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Adult disinhibited social engagement in adoptees exposed to extreme institutional deprivation: examination of its clinical status and functional impact.

Authors
  • Kennedy, Mark1
  • Kreppner, Jana1
  • Knights, Nicky1
  • Kumsta, Robert1
  • Maughan, Barbara1
  • Golm, Dennis1
  • Hill, Jonathan1
  • Rutter, Michael1
  • Schlotz, Wolff1
  • Sonuga-Barke, Edmund2
  • 1 Mark Kennedy, PhD, Developmental Brain-Behaviour Laboratory, Department of Psychology, University of Southampton, Southampton and Department of Child & Adolescent Psychiatry, Institute of Psychiatry, Psychology and Neuroscience, King's College London, London, UK; Jana Kreppner, PhD, Developmental Brain-Behaviour Laboratory, Department of Psychology, University of Southampton, Southampton, UK; Nicky Knights, PhD, The Amy winehouse Foundation, London, UK; Robert Kumsta, PhD, Department of Genetic Psychology, Faculty of Psychology, Ruhr-University Bochum, Germany; Barbara Maughan, PhD, MRC Social, Genetic & Developmental Psychiatry Centre, Institute of Psychiatry, Psychology and Neuroscience, King's College London, London, UK; Dennis Golm, PhD, Department of Child & Adolescent Psychiatry, Institute of Psychiatry, Psychology and Neuroscience, King's College London, London, UK; Jonathan Hill, PhD, School of Psychology and Clinical Language Sciences, University of Reading, Reading, UK; Michael Rutter, MD, MRC Social, Genetic & Developmental Psychiatry Centre, Institute of Psychiatry, Psychology and Neuroscience, King's College London, London, UK; Wolff Schlotz, PhD, Max-Planck-Institute for Empirical Aesthetics, Frankfurt am Main, Germany; Edmund Sonuga-Barke, PhD, Department of Child & Adolescent Psychiatry, Institute of Psychiatry, Psychology and Neuroscience, King's College London, London, UK. , (Germany)
  • 2 Mark Kennedy, PhD, Developmental Brain-Behaviour Laboratory, Department of Psychology, University of Southampton, Southampton and Department of Child & Adolescent Psychiatry, Institute of Psychiatry, Psychology and Neuroscience, King's College London, London, UK; Jana Kreppner, PhD, Developmental Brain-Behaviour Laboratory, Department of Psychology, University of Southampton, Southampton, UK; Nicky Knights, PhD, The Amy winehouse Foundation, London, UK; Robert Kumsta, PhD, Department of Genetic Psychology, Faculty of Psychology, Ruhr-University Bochum, Germany; Barbara Maughan, PhD, MRC Social, Genetic & Developmental Psychiatry Centre, Institute of Psychiatry, Psychology and Neuroscience, King's College London, London, UK; Dennis Golm, PhD, Department of Child & Adolescent Psychiatry, Institute of Psychiatry, Psychology and Neuroscience, King's College London, London, UK; Jonathan Hill, PhD, School of Psychology and Clinical Language Sciences, University of Reading, Reading, UK; Michael Rutter, MD, MRC Social, Genetic & Developmental Psychiatry Centre, Institute of Psychiatry, Psychology and Neuroscience, King's College London, London, UK; Wolff Schlotz, PhD, Max-Planck-Institute for Empirical Aesthetics, Frankfurt am Main, Germany; Edmund Sonuga-Barke, PhD, Department of Child & Adolescent Psychiatry, Institute of Psychiatry, Psychology and Neuroscience, King's College London, London, UK [email protected] , (Germany)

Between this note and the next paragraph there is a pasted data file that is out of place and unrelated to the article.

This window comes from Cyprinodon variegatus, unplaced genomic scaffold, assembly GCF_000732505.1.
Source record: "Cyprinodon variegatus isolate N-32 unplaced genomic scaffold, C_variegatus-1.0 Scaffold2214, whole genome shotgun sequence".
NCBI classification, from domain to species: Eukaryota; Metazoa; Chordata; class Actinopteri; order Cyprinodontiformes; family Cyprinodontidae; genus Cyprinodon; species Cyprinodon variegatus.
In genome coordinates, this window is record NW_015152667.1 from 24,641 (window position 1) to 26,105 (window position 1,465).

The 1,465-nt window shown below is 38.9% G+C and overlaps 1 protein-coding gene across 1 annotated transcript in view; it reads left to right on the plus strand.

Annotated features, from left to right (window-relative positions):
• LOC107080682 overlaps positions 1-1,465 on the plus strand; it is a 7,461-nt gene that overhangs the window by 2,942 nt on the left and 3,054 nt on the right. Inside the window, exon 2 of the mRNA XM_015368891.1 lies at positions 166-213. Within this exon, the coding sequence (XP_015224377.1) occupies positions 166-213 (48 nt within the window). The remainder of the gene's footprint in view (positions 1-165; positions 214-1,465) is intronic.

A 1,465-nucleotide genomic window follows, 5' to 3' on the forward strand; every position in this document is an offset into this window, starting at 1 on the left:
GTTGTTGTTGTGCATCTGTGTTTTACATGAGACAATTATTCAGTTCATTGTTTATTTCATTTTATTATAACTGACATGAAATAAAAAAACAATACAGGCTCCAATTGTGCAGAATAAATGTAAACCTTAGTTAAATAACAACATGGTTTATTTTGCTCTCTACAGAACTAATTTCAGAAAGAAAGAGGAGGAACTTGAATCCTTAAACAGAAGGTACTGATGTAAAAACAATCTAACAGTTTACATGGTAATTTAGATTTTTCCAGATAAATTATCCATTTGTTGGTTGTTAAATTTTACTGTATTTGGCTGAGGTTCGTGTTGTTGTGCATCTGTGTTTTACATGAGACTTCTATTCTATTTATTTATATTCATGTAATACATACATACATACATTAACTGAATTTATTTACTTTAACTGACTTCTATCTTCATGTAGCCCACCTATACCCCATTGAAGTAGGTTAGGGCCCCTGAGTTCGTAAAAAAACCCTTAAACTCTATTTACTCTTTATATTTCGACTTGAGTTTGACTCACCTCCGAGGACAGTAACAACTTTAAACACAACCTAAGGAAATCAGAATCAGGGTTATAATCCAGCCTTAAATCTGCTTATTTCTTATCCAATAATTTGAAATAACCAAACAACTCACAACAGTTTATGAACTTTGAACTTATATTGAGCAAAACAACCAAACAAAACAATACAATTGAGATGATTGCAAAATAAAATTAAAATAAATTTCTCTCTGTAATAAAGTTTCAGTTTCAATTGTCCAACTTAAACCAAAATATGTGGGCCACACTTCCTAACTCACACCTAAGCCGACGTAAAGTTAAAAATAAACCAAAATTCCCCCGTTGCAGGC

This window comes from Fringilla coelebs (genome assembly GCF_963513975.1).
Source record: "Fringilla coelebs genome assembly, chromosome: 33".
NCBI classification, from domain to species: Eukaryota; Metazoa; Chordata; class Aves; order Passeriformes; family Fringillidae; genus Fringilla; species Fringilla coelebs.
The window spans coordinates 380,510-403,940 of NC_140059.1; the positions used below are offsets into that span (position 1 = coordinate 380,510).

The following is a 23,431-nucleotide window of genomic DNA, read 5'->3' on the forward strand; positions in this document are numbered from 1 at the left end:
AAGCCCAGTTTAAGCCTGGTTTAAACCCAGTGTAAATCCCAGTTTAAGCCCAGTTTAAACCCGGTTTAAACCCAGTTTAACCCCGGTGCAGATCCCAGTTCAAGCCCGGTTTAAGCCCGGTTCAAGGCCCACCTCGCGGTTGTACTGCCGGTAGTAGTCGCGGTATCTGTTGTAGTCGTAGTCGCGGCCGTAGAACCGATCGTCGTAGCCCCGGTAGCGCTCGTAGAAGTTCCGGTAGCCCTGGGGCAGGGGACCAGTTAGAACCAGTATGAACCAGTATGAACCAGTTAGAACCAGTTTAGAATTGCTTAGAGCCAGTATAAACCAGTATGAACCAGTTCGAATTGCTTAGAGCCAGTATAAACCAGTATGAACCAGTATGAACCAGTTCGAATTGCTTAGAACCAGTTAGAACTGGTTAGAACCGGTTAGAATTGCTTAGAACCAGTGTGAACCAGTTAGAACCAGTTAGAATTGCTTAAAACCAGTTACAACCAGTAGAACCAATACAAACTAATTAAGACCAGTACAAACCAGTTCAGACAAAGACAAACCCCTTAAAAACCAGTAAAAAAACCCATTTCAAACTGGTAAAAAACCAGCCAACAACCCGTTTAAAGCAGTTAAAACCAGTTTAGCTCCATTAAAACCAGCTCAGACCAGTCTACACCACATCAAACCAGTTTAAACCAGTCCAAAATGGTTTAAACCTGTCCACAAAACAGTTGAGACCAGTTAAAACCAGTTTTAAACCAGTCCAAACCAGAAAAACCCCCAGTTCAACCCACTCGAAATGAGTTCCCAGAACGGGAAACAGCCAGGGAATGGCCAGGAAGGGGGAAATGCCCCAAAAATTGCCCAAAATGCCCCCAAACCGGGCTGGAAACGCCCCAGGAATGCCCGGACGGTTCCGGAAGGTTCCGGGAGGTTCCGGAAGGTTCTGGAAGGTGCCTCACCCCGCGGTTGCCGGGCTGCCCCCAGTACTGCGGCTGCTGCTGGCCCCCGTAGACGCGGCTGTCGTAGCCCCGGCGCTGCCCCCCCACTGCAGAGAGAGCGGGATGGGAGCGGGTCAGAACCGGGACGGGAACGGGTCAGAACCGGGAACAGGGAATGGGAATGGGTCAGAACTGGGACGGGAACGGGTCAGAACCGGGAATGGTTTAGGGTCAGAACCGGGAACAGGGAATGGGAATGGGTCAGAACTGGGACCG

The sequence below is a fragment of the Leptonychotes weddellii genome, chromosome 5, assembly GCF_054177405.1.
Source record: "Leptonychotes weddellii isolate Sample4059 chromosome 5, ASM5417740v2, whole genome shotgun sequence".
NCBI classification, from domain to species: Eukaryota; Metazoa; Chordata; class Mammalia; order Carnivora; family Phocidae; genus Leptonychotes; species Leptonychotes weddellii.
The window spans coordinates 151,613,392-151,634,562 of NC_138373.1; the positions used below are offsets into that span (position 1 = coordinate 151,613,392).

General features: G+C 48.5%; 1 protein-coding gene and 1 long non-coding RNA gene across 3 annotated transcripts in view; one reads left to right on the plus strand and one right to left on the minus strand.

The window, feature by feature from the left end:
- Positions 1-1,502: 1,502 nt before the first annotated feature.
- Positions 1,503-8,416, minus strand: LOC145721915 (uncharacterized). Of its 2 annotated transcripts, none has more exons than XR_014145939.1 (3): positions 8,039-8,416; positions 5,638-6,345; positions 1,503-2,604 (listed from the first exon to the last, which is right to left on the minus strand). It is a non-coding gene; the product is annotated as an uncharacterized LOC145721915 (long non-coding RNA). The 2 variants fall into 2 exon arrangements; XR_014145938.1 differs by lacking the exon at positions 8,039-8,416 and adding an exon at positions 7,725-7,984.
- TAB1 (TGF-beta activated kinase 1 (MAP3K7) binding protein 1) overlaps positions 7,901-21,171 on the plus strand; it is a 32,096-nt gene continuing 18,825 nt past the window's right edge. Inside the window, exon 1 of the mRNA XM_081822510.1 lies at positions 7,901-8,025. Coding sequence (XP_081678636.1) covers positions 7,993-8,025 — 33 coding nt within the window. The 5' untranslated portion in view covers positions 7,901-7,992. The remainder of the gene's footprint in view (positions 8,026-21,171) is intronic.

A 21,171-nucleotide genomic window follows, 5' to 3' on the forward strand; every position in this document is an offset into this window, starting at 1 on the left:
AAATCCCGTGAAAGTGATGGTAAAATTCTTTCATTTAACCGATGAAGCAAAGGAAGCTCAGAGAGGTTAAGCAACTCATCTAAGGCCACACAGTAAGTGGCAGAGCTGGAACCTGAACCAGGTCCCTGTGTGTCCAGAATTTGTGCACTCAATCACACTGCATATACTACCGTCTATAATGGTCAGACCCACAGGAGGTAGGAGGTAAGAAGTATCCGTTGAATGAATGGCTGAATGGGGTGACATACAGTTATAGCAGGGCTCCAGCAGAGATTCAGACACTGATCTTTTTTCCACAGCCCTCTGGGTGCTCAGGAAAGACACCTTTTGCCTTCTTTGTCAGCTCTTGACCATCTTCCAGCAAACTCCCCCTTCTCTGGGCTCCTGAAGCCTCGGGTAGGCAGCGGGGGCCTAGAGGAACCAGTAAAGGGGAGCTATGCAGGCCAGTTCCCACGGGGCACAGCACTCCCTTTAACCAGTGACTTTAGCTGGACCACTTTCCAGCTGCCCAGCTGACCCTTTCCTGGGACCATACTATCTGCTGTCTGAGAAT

Type
Published Article
Journal
The British journal of psychiatry : the journal of mental science
Publication Date
Nov 01, 2017
Volume
211
Issue
5
Pages
289–295
Identifiers
DOI: 10.1192/bjp.bp.117.200618
PMID: 28935662
Source
Medline
License
Unknown

Abstract

BackgroundEarly-life institutional deprivation produces disinhibited social engagement (DSE). Portrayed as a childhood condition, little is known about the persistence of DSE-type behaviours into, presentation during, and their impact on, functioning in adulthood.AimsWe examine these issues in the young adult follow-up of the English and Romanian Adoptees study.MethodA total of 122 of the original 165 Romanian adoptees who had spent up to 43 months as children in Ceauşescu's Romanian orphanages and 42 UK adoptees were assessed for DSE behaviours, neurodevelopmental and mental health problems, and impairment between ages 2 and 25 years.ResultsYoung adult DSE behaviour was strongly associated with early childhood deprivation, with a sixfold increase for those who spent more than 6 months in institutions. However, although DSE overlapped with autism spectrum disorder and attention-deficit hyperactivity disorder symptoms it was not, in itself, related to broader patterns of mental health problems or impairments in daily functioning in young adulthood.ConclusionsDSE behaviour remained a prominent, but largely clinically benign, young adult feature of some adoptees who experienced early deprivation.

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